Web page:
WORK has started on the installation of 277 of some of the world’s largest offshore wind turbine foundations in the North Sea, in what is another major milestone for the 3.6GW Dogger Bank Wind Farm, which is being developed 80 miles off the Yorkshire coast.
The world-class renewable energy project, which will be capable of powering 6 million UK homes annually on completion, is a joint venture between SSE Renewables (40%), Equinor (40%) and Eni Plenitude (20%). SSE Renewables is lead operator for the development and construction of Dogger Bank Wind Farm, while Equinor will be lead operator of the wind farm on completion for its expected operational life of around 35 years.
The campaign to install turbine foundations at what will be the world’s largest offshore wind farm has commenced in recent days, with the installation of the first monopile and transition piece on Dogger Bank A. The installation campaign is being led by Seaway 7 supported by DEME.
The turbine foundations for Dogger Bank Wind Farm are UK-designed and feature a unique split-level transition piece, as well as a world’s-largest 8-meter flange – or projecting flat rim – to support the turbine towers.
Installation of GE Renewable Energy’s ground-breaking Haliade-X turbines onto each of the installed turbine foundations will commence from Spring 2023.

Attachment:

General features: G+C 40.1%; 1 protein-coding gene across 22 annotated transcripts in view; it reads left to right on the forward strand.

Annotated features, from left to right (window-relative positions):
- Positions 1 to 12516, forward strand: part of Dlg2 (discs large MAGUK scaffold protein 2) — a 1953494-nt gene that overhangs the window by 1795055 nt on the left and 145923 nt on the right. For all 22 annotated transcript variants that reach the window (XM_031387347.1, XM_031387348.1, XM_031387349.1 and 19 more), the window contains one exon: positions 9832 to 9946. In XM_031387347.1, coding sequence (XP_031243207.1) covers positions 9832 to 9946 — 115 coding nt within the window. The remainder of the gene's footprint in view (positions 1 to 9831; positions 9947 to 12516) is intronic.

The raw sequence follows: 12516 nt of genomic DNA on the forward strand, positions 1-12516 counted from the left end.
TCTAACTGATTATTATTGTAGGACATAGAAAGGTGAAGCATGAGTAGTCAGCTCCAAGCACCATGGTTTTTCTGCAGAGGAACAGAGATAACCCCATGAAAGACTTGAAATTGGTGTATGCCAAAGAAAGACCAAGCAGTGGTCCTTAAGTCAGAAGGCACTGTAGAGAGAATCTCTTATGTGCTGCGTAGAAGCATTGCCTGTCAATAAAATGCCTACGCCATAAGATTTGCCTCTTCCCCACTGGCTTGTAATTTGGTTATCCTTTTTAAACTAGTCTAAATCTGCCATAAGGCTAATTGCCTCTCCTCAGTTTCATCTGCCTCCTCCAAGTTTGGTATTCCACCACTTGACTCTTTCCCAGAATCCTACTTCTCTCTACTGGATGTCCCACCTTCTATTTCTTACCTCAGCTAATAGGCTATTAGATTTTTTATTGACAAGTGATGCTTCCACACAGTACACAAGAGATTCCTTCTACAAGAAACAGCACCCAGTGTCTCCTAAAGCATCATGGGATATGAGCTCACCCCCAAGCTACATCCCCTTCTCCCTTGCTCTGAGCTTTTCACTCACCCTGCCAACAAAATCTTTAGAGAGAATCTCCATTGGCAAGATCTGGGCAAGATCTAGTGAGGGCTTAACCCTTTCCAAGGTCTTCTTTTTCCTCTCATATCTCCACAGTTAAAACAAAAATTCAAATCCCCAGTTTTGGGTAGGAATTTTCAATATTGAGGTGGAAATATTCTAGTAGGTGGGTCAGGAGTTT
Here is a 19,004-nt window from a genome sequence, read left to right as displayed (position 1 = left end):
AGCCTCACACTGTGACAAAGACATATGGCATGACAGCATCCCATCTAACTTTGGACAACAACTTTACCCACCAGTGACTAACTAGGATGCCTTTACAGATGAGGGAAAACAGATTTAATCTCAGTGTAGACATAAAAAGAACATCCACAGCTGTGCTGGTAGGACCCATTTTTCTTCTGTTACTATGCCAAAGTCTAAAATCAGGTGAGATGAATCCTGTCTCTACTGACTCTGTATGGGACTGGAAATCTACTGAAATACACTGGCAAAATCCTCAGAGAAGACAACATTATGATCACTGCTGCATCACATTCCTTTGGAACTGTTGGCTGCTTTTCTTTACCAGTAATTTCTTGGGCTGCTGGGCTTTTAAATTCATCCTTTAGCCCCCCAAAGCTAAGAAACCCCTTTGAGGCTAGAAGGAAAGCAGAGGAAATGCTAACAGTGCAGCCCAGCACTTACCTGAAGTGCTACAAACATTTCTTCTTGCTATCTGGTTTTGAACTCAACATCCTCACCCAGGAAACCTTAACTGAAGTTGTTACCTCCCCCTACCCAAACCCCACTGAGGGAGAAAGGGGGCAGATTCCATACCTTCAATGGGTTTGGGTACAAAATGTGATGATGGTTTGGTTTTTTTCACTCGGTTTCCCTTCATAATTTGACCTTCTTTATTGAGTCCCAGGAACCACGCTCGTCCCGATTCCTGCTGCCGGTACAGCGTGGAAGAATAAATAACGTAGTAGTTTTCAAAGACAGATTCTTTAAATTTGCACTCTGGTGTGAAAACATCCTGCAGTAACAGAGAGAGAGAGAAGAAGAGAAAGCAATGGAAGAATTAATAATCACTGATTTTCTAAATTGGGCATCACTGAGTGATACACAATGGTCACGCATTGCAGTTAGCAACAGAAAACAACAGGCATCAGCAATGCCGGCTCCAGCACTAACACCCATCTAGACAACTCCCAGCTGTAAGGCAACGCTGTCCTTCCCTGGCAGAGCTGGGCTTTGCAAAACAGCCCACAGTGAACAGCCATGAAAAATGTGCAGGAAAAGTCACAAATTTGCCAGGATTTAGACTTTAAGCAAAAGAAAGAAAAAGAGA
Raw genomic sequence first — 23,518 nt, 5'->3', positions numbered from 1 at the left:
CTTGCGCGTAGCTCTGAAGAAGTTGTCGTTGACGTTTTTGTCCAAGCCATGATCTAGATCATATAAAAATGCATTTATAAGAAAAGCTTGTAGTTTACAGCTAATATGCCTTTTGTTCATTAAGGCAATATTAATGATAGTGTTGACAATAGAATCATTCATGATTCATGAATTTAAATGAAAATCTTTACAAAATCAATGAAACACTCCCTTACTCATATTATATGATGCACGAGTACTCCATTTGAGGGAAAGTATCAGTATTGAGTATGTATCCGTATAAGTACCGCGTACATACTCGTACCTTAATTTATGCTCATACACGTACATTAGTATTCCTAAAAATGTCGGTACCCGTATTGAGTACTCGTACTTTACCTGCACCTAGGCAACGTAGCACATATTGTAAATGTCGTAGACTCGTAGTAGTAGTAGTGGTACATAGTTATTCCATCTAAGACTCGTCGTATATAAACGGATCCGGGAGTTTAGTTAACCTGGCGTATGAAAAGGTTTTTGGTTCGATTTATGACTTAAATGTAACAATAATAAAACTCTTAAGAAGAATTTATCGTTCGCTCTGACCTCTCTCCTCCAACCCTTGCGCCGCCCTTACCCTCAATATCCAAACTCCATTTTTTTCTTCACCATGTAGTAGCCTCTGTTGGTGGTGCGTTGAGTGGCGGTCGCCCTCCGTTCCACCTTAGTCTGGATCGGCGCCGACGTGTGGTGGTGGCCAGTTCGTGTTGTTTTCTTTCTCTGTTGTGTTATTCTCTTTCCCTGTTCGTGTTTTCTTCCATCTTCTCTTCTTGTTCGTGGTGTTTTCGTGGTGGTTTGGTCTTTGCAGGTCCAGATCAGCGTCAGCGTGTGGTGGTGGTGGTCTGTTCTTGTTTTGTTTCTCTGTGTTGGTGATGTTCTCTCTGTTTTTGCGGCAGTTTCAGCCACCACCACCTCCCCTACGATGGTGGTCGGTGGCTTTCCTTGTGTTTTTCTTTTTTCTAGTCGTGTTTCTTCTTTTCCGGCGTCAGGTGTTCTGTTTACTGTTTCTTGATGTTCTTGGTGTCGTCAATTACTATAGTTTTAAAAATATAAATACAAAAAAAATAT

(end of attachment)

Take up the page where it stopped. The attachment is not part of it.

Steel manufactured by Tata Steel in Wales and processed in Corby and Hartlepool is being used in the supporting components of the transition pieces, while South Tyneside-based Metec and Rochdale-based Granada Material Handling have also won contracts with Smulders to support this innovative and world-leading project.
Steve Wilson, SSE Renewables Project Director for Dogger Bank Wind Farm, said:
“These foundations have been designed for what is arguably the most demanding wave environment to be encountered on an offshore wind farm and are a testament to the many companies involved in collaborating to reach this unprecedented milestone.”
“As well as the sheer scale of the foundations, we’ve incorporated a unique split-level transition piece which allows safe access for technicians directly into the turbine tower from our service and operations vessels, eliminating thousands of manual handling activities and lifting operations over the lifetime of the assets.”
“Successful installation of our first monopiles and transitions pieces is a giant leap for offshore wind globally and will lay the foundations for Dogger Bank Wind Farm to contribute to meeting the UK’s net zero target, enabling the development of a future energy system that is cleaner, cheaper and more secure. It also demonstrates the continued innovation in our sector as we begin to install the increasingly larger and more powerful turbines that are needed to fuel our homes and businesses safely and securely in a net zero world.”
Designed in the UK by experts from Wood Thilsted, the foundations have been optimised to tackle challenging wave loads in the Dogger Bank area of the North Sea, with installation in water depths of up to 32m and at a distance of 130km from shore, and provide a solid and stable base for the scale of the GE Renewable Energy’s groundbreaking Haliade-X turbines.
Alastair Muir Wood, CEO of Wood Thilsted, said: